GOOG - What is price after it crashes?

Hi

My other GOOG questions have not been specific enough.
GOOG is around, seemingly, the approx. value it has historically crashed at.
After the IPO, it used to crash around $550. and now gets way higher.


With earnings historically up to, in to double digit $,
If it crashes, the volume flattens, and the EPS, earnings, grow again.
What is the price after it crashes? Will shareholders set it to sell at any price?
I think some answers in my other questions have indicated that it isn't going to crash?
I'd like to know the price after a crash, so I can consider how many shares I can acquire?
It was only after I did a blog that got some Ad income that I saw why Google is a behemoth.
I need to have GOOG in my stock pool.

Thanks
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Brad RubinCommented:
I don't claim to provide financial advice, nor will I provide specific advice. It should be noted that I do not hold a position in GOOG or GOOGL; nor do I plan to take a position in the next 60 days.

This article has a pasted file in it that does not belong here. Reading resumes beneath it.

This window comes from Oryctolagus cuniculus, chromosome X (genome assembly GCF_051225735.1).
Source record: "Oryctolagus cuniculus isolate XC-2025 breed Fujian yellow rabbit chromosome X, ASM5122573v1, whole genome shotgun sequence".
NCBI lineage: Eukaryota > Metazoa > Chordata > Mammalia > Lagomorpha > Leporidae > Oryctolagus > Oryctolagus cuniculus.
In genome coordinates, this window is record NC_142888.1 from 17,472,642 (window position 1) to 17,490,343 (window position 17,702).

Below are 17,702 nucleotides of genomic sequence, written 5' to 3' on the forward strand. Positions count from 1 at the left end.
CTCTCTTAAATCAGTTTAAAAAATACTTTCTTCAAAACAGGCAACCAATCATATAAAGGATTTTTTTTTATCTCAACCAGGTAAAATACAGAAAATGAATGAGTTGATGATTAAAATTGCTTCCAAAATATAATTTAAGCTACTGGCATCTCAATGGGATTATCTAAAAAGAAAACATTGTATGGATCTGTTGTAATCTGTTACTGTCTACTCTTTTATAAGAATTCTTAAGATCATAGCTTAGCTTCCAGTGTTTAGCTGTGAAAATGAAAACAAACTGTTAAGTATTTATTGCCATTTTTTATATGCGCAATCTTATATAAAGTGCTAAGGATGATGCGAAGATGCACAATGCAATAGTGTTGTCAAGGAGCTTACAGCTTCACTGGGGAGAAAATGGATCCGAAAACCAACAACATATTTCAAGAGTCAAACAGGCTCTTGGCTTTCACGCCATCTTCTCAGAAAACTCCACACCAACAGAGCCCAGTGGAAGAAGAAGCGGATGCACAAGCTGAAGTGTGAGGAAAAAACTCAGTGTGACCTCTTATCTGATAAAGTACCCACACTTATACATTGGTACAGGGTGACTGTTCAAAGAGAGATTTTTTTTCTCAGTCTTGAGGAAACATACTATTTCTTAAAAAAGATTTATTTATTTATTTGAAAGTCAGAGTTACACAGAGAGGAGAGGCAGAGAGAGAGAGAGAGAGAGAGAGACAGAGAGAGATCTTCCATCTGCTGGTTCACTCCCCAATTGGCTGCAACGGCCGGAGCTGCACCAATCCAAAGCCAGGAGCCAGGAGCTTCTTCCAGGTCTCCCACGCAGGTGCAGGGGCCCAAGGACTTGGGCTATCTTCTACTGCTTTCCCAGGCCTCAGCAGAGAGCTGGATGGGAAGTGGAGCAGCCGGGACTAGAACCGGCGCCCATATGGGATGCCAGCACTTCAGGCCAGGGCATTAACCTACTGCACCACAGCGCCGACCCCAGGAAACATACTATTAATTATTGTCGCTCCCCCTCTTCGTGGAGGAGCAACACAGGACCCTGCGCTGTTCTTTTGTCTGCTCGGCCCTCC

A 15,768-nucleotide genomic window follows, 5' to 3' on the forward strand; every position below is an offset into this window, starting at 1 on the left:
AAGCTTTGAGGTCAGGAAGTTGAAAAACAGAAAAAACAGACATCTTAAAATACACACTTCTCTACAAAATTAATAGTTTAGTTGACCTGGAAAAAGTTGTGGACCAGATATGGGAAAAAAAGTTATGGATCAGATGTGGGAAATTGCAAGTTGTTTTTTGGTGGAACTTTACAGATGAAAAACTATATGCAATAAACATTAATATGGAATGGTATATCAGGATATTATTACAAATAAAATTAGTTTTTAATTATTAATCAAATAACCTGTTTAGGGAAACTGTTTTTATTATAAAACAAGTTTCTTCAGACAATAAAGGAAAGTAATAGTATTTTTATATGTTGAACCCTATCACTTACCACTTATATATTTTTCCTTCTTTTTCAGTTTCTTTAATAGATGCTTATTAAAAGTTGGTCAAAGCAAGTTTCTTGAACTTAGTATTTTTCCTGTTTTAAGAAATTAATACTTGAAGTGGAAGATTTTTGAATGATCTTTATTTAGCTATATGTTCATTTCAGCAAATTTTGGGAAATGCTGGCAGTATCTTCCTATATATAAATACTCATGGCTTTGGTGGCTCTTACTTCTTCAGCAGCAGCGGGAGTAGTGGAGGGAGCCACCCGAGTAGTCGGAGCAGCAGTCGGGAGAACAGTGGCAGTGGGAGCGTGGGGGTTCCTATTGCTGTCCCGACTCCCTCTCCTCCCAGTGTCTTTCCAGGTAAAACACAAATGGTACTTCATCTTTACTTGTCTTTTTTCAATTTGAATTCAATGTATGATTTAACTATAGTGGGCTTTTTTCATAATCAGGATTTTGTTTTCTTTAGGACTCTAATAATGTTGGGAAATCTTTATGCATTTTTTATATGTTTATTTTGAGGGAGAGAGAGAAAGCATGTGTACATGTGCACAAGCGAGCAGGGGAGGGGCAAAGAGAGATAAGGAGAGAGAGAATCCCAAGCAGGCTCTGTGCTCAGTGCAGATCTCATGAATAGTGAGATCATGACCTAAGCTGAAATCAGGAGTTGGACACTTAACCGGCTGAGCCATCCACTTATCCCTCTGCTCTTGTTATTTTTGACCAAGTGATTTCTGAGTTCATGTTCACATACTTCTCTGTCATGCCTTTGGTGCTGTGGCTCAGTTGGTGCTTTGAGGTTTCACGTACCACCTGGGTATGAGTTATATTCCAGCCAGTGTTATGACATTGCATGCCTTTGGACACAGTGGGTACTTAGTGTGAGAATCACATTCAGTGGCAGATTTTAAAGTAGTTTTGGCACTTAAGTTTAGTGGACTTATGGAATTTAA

First, Google has two classes of stock traded publicly. The GOOG stock represents Class C shares where the GOOGL stock represents Class A shares. The main difference is that Class C shares have no voting rights. Google founders and executives own Class B shares that grants them 10 votes per share. As you can imagine, this provides them control of the company. You first need to decide if the premium to own Class A shares makes sense for you.

Regarding your question about investing in GOOG. Finding breakpoints in stock charts is not my favorite investment strategy. I wasn't really able to see the "crashes" in the GOOG stock chart that you were referencing. The ten year stock chart demonstrates steady growth where the graph goes up and to the right. The trend looks to be the investors friend. When you couple that with exceptional earnings and a favorable PE, I am not sure the crash to 550 will happen when the stock is trading at 628. I guess anything is possible, but GOOG continues to be a long-term play in my eyes.

The current market conditions are more concerning with China depreciating and the economic woes of Greece. The global markets are concerned and the American markets have felt that for six straight days. There is a fear in the market, which means pullbacks are prime opportunities to take advantage of the cheaper prices.

If you are worried about when to enter, try investing on cost basis where you buy when you feel it is reasonable and take another position when it falls...don't invest everything at once...It is a good way to hedge risk.

Good luck.

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